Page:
A big thank you to all of the members who have already paid their 2016 dues.  Many thanks, as well, to all of those who contributed to the PRSA Commodore’s Club in 2015 (see listing here: http://www.potomacriversailing.org/applications/membership/CommodoreClub.php) I’m already looking forward to the 2016 sailing season, and I hope that you are as well!

Capital City Laser Regatta 2015 – Results

Chris Bolton with the help of Lindsay Bach ran the line boat while Bill Kleysteuber & Frank Gallagher ran the mark boat.  The water was so low in the river from the previous two days of strong northerly winds that Chris was forced to set us up in the cove.  The wind was very patchy and  could switch 180 degrees between the windward and leeward mark.  The lead boat around the leeward mark often lossed that lead on the short beat to the finish as a result of big wind shifts that would lift the 2nd boat to the finish while leaving the lead boat stranded.

Len Guenther managed the conditions with patience and won the regatta.

Capital City Laser Regatta – Series Standing

Pictures from the mark boat by Lindsay Bach

Laser Frostbite Series #15

Great day on the water. I had a lot of fun and it seemed like most people did too. The wind was good, 8-12 by my estimate, and it was titanic status with icebergs all over the course.

Seemed like the left payed well but I was able to make gains going right too.

Tried to keep the boat as powered as I could and didn’t feel the need to depower except for at the end when I was tired. If you’re not on the heavier side, I think depowering was needed. But don’t forget to start with some power in the sail off the line and be adjusting in the lulls. I also adjusted the sail controls for the reach and downwind right before the weather mark. This helped get up to speed faster and get ahead if I was with someone at the rounding.

I tried the straight downwind strategy and bigger broad reaches. Each had its advantage. I didn’t like the reach approach when I had to sail very high to induce the plane. I think I just sailed too much extra distance and vmg went to those sailing on dead downwind heading.

See everyone next week. Let’s hope for even more wind!

2014-2015 Laser Frostbite Series 15

2014-2015 Laser Frostbite Series Totals

Laser Frostbite Series #11

There was perfect weather today but not much wind. The windalert.com track never went over 5 knots and at some points the graph drops to zero. On the water the wind was light and oscillating but the race committee did a good job setting up the course for the conditions. We always had enough water to sail in thanks in part to a high tide. Sailing on the lagoon I only noticed current when we finally sailed in by the docks as the tide flowed out through the channel.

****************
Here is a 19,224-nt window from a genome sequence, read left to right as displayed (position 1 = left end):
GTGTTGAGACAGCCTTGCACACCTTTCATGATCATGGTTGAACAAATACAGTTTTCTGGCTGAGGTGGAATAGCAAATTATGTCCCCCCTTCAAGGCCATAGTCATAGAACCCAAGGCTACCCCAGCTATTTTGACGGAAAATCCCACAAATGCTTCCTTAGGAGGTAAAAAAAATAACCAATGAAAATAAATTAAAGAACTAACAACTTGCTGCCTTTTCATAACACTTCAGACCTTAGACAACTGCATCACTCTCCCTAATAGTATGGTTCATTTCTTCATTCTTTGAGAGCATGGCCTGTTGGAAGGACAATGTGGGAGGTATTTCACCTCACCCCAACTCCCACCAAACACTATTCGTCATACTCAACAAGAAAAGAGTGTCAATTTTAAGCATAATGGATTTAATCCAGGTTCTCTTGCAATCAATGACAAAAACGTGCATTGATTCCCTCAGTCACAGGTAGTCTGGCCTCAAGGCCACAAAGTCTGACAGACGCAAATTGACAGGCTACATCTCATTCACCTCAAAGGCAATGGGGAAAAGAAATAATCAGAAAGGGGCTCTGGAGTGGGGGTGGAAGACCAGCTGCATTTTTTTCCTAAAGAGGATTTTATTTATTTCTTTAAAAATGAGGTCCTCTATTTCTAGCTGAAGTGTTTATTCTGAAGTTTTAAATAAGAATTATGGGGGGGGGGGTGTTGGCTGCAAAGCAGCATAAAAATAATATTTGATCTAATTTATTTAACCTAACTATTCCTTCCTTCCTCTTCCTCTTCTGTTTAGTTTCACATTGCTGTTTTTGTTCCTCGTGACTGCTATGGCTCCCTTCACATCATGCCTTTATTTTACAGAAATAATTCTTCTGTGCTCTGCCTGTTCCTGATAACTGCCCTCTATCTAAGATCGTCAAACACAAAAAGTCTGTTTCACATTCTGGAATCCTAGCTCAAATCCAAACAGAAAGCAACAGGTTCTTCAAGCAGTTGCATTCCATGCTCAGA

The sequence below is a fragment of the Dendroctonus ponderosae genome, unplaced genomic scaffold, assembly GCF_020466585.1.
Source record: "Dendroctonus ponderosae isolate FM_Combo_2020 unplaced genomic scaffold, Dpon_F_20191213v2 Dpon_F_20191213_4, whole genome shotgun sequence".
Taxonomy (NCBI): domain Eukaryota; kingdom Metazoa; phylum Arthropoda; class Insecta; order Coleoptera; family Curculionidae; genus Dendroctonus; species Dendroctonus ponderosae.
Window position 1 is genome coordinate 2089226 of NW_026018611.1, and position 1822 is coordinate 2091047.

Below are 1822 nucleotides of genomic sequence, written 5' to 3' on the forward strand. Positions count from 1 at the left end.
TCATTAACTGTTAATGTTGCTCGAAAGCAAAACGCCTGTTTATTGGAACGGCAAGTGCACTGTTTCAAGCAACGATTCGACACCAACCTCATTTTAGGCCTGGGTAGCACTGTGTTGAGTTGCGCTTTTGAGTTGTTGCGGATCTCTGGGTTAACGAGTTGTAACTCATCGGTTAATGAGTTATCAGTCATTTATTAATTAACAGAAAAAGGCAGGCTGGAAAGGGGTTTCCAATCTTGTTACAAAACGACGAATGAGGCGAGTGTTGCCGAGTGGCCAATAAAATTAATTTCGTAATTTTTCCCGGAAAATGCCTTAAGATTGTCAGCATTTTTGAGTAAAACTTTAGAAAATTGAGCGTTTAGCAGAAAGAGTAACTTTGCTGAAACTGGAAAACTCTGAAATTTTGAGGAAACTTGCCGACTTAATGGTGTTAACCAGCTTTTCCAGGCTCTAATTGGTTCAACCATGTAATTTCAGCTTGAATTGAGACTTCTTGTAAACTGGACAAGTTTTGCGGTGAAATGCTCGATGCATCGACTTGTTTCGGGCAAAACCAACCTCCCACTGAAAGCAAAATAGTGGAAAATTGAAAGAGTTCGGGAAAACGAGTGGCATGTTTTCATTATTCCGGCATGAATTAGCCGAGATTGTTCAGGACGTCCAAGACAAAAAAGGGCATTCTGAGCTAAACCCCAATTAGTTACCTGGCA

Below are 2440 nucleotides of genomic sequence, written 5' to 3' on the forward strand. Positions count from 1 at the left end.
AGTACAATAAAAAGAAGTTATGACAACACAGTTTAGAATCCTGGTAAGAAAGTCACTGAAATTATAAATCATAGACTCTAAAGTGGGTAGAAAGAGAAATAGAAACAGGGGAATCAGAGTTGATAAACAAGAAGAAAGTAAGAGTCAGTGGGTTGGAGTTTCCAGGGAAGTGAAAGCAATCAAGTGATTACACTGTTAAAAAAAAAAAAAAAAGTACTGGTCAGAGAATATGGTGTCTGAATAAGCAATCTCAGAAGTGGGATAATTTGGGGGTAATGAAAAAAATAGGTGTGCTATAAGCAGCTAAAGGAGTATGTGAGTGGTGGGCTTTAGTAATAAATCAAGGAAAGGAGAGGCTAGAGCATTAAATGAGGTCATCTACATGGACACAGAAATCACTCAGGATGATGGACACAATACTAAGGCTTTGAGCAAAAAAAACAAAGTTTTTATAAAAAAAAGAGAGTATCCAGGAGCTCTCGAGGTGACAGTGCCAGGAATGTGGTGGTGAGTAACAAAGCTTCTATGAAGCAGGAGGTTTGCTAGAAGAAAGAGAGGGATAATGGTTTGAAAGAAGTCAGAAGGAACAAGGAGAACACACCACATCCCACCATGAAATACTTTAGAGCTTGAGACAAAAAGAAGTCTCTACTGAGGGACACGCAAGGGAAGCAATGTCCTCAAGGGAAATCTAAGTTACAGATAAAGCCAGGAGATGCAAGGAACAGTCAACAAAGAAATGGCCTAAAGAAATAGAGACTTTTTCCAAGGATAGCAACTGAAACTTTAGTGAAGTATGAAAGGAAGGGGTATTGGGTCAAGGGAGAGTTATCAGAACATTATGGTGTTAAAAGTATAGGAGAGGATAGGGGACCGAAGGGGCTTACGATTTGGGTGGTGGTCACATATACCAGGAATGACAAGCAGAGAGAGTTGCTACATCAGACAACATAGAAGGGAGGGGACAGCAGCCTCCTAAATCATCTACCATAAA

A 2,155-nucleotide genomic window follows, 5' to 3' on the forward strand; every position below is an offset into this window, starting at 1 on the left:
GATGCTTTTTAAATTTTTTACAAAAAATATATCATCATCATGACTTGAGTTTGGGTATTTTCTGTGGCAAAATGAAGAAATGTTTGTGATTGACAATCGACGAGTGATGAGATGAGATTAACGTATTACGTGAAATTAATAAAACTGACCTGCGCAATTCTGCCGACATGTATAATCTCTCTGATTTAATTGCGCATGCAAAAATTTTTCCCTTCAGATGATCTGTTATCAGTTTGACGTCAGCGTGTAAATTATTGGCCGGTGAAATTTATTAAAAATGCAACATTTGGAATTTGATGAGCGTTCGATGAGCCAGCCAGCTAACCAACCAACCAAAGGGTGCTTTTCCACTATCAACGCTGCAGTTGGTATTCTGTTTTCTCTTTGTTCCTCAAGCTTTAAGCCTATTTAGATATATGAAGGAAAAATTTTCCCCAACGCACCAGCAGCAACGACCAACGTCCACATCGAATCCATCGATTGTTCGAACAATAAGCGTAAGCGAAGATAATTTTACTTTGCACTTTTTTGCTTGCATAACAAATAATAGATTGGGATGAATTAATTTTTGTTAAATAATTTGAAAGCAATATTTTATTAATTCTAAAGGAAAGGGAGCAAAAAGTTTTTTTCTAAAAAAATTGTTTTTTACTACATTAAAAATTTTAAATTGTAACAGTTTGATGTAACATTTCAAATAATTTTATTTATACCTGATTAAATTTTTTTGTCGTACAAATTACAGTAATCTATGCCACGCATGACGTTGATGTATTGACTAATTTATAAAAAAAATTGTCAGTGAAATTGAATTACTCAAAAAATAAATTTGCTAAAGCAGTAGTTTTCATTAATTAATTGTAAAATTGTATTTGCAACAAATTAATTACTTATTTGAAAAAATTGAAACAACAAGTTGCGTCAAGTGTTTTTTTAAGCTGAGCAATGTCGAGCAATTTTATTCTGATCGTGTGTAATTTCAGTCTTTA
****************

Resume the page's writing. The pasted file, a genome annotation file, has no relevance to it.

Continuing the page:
Continue reading Laser Frostbite Series #11

Laser Frostbite Series #10

The forecast was for 5mph wind, increasing to 7-8mph, however this did not hold as the wind died out during the second race.
During the first leg of the first race, Len was first to catch a big shift and took off on everyone.  The rest of us battled it out for 2nd.
The second race was very light wind with increasing current.  Everyone needed to be patient and those with good light wind boat speed finished well.
The third race was a windward – leward once around, with wind only on the west side of the course.  Adam had a great start at the boat end, then tacked into the wind.  However, he got stuck in a hole and others caught up.
We finished the day with a great parking lot birthday party for Kevin, who is approaching Grand Master status on the Laser Masters tour.
On days like this, I try to:
  • keep the boat moving – at the start and by not pinching upwind
  • actively look around to figure out where the wind is
  • keep my weight forward – upwind and downwind
  • roll tack
Thanks to Dan and Nich for doing RC!

Laser Frostbite Series #9

Awesome day on the water! Great job to the RC for fitting in several quality races.

The wind was very up and down, and then back up and down again, and then way right, and then left, and then…. we’ll you get the point. Fluky day and very important to be on the favored side of a shift, could make or loose half of the fleet on a couple of occasions.
The downwinds were a little tricky for me, tried hard to stay in a lane with clear air and work my way to the inside. Lots of pinwheel roundings.
Tide was very high when we first started, so I can only assume it was going out as we raced – it had more effect when the wind was light. I didn’t rly pay much attention to it when the wind was up.
The starts were pretty aggressive with the boat being way favored a couple times with a lot of people pushing to win the boat.